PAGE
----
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Public libraries: central to adult learning and literacy.

The overwhelming body of research about how adults develop their literacy suggests that it is intergenerational, task specific and requires purposeful engagement with other literate adults. This puts libraries at the centre of adult learning and literacy. Outlined are international approaches that might provide an example of how public libraries can win the argument about their important role as providers and supporters of adult education. Edited version of a paper presented at the conference 'Learning for all: public libraries in Australia and New Zealand Melbourne 13-14 September'.

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Australia has a significant problem with adult literacy and numeracy. The 2006/7 adult literacy and lifeskills survey (1) indicated that between 46% and 70% of adults in Australia had poor or very poor skills across one or more of the five skill domains of prose literacy, document literacy, numeracy, problem solving and health literacy. Further, that with the exception of the 15-19 year age group, each generational group had lower literacy skills than its younger counterparts. In other words, lack of language, literacy and numeracy is not confined to the young or to job seekers but impacts across the lifespan.

It has been more than 20 years since the last national policy on adult language and literacy, (2) and a foundation skills policy will be released by the Australian government soon. What we do know about the policy when it emerges is that it will most likely focus almost entirely on formal, competency based language, literacy and numeracy courses for adults because this has been the policy pattern for some time and because formal training looks tantalisingly easy to measure, at least in the short term.

As almost all publicly funded adult education in Australia is linked to labour market objectives and human capital approaches to productivity, we also know that it will be unlikely to target adults into the senior years. Most publicly funded Vet programs are targeted to 15-64 year olds--a policy lag if ever there was one. We also know that because attending a formal literacy class is so loaded with stigma, particularly for first language English speakers (as opposed to second language speakers who are literate in another language) the public policy response will more than likely be targeted at those who can be compelled to attend ie recipients of social security benefits.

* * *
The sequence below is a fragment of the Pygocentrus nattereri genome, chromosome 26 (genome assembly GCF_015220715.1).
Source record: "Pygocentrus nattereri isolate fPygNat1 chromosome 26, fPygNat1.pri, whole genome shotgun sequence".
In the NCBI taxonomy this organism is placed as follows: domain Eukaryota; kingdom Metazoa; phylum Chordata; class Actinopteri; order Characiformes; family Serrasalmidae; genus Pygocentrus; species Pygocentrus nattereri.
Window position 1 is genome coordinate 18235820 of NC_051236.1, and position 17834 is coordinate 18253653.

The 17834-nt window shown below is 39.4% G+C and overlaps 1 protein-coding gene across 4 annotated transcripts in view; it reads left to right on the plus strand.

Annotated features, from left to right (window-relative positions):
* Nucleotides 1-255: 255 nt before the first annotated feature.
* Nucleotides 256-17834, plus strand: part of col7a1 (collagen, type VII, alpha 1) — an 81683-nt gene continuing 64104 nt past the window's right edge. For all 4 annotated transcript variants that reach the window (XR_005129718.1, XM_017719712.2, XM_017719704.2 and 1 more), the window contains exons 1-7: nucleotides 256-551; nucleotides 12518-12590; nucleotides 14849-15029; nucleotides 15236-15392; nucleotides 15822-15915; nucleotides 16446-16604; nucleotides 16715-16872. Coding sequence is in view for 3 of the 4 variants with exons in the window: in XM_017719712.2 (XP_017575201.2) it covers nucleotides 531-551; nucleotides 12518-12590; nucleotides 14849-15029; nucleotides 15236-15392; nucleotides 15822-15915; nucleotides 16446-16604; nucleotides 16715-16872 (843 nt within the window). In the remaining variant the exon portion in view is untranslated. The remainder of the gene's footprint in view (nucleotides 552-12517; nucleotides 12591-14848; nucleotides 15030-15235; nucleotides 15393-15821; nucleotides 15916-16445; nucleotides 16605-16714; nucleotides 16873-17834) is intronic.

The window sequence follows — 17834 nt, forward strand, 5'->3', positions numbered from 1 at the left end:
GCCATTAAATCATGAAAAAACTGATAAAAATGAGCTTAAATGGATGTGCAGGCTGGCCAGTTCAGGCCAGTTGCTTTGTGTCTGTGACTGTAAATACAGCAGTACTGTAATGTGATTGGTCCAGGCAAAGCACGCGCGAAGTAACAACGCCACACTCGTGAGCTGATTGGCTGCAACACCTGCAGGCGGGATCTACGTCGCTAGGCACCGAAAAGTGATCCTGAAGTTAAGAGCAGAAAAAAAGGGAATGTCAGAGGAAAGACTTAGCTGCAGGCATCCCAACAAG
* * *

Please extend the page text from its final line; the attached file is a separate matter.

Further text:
Our policy approach is likely to continue to be focused on the narrowest possible programs aimed at the narrowest possible group.

The research into how adults develop their literacy over the lifespan suggests a different approach.
   Literacy is socially situated, culturally constituted
   and actively mediated by the local everyday
   demands of work and life. Like it or not, uses of
   literacy and numeracy cannot be generalised across
   cultures, nor taught as isolated technical skills (even
   though they can be taught as distinctive routines or
   procedures). Meanings depend upon the social
   context in which they are embedded.


For example, literacy is intergenerational, with the skills of one generation impacting on the next. Literacy and numeracy are essential steps on the pathway out of poverty. A concerted commitment is needed to build the literacy and numeracy levels of both adults and children in low socioeconomic status (SES) communities. In addition, lack of literacy impacts seniors as much or more than those of working age, a great concern given the aging of our population.

The 2006 ALLS survey found that the literacy and numeracy skills of the population tapered off for people aged more than 45 years, and were lowest for people aged 70-74 years. This could reflect the fact that older people had less education compared with younger persons, or that people experience deterioration in skills at those ages, or else that leaving the labour market could remove people from access to the types of literate and numerate activities that allow them to maintain their skills. Research into the precise combinations of reasons is unclear. Whatever the reasons are for the difference, the ALLS survey found that a substantial group of older Australians do not have the literacy and numeracy skills required by industry and are therefore vulnerable in the job market. Further, a substantial body of Australians will enter the third age without the skills required to access services, and remain socially connected.